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Mortgages and Millennials: Tips for Today’s Young Buyers

Taking on the responsibility of owning a home is not a decision to be entered into lightly, but that doesn’t mean young buyers should shy away from the American dream. Contrary to much of the media hype around Millennials – a term typically used to describe those aged 18-34 – many are gainfully employed, starting families and thinking about purchasing a home.

The following tips may help young buyers avoid bumps in the road and pave the way to happy home ownership.

Illustrate a pattern of stability

Millennials tend to move a lot. New jobs, new cities and new apartments are par for the course for this generation. Still, prospective mortgage lenders are looking for signs of stability that indicate less risk. One of the best ways to establish a pattern of stability, even through a series of job changes and moves, is to remain loyal to one bank over time. With the advent of so many online banking tools, this is easy to do even when moving to an area without a physical branch. Aim for keeping a checking or savings account with the same institution for at least five years.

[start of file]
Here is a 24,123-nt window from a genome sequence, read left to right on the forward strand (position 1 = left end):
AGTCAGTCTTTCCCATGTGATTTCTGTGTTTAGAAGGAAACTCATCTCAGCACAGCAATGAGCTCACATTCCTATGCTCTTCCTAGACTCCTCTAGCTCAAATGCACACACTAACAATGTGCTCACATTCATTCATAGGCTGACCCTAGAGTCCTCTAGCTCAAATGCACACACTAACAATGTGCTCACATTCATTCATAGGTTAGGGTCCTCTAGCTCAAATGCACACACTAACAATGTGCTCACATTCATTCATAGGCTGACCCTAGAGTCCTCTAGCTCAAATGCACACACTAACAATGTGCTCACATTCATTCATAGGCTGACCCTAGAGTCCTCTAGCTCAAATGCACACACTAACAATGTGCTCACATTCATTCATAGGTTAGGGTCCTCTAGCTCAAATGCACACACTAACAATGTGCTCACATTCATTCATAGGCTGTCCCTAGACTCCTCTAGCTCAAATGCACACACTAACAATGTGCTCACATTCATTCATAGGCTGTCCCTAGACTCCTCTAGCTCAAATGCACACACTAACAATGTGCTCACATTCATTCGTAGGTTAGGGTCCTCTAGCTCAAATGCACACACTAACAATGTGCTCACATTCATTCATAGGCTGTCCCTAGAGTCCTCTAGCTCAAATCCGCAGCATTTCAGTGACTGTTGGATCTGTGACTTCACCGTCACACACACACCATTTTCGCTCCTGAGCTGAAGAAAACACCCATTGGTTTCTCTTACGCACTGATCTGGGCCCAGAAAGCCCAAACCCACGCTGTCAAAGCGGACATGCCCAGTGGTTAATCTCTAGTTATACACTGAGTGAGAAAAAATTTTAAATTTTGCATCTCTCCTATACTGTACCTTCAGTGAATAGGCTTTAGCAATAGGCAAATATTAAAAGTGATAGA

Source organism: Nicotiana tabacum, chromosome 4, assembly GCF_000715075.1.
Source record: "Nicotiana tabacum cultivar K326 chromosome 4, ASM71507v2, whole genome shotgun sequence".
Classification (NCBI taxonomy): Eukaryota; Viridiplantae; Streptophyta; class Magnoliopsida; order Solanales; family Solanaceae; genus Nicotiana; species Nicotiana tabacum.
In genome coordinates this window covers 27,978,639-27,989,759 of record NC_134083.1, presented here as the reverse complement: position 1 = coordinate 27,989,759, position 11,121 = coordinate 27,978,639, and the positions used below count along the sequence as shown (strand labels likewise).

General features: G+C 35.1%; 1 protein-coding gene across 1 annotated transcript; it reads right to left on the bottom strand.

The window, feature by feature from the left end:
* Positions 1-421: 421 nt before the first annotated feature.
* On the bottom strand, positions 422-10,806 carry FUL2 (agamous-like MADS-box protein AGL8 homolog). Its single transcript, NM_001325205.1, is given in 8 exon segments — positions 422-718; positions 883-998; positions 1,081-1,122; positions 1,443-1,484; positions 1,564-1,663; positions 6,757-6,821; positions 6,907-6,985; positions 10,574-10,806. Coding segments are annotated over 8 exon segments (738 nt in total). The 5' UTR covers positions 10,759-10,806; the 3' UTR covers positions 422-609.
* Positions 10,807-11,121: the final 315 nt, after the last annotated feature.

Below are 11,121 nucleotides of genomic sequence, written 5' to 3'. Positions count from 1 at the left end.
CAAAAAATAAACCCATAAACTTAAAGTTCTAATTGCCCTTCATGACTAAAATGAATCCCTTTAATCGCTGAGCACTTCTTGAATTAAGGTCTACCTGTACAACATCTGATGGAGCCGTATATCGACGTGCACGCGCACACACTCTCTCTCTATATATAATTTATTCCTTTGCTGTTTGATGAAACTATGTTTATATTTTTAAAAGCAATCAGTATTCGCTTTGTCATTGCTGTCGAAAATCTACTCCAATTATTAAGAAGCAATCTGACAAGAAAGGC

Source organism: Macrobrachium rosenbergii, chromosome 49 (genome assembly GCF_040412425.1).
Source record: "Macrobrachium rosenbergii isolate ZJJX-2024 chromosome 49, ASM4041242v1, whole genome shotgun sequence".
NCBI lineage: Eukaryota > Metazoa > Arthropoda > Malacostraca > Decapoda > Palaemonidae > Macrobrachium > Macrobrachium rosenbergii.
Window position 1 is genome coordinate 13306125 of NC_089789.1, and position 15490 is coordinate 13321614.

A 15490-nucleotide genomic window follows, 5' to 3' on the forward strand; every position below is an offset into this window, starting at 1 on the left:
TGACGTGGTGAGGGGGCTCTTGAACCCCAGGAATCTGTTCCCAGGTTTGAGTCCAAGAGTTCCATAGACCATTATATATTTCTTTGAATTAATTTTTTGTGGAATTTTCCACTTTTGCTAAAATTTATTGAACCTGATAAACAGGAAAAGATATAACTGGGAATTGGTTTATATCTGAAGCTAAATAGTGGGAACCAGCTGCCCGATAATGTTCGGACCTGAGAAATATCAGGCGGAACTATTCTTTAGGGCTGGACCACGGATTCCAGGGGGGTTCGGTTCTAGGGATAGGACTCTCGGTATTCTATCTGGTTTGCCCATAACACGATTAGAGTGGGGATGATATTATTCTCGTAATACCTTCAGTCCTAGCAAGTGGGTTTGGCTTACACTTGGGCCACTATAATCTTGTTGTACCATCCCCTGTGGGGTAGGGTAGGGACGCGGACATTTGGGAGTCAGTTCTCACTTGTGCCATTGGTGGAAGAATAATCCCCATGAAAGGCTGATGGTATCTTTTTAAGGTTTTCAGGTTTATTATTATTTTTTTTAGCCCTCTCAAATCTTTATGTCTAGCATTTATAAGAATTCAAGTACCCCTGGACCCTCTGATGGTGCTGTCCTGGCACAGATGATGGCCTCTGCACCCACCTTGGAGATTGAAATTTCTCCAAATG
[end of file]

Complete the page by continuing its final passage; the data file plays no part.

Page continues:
Address errors in your credit report

Many young people don’t have lengthy credit histories yet, but that doesn’t mean errors – large or small – aren’t hurting a Millennial’s chances at getting pre-approved for a mortgage loan. Anyone can check their credit report for free once per year through the three major credit reporting agencies, but many banks, credit cards and independent services also offer monthly access. Keeping a close eye from month to month means any errors can be quickly caught and addressed.

Resist the urge to take on credit card debt

These days, some debts are simply unavoidable. A vast majority of young people are carrying student loan debt and, often, paying on an auto loan as well. Mortgage lenders expect this and won’t typically hold it against a loan applicant. However, mortgage lenders do evaluate an applicant’s debt-to-income ratio, so it’s important to avoid any extra debts, especially of the credit card variety. Paying down as much debt as possible – especially high-interest debt – will help smooth the way for mortgage approval.

Image via Flickr/Nerissa Dela Cruz

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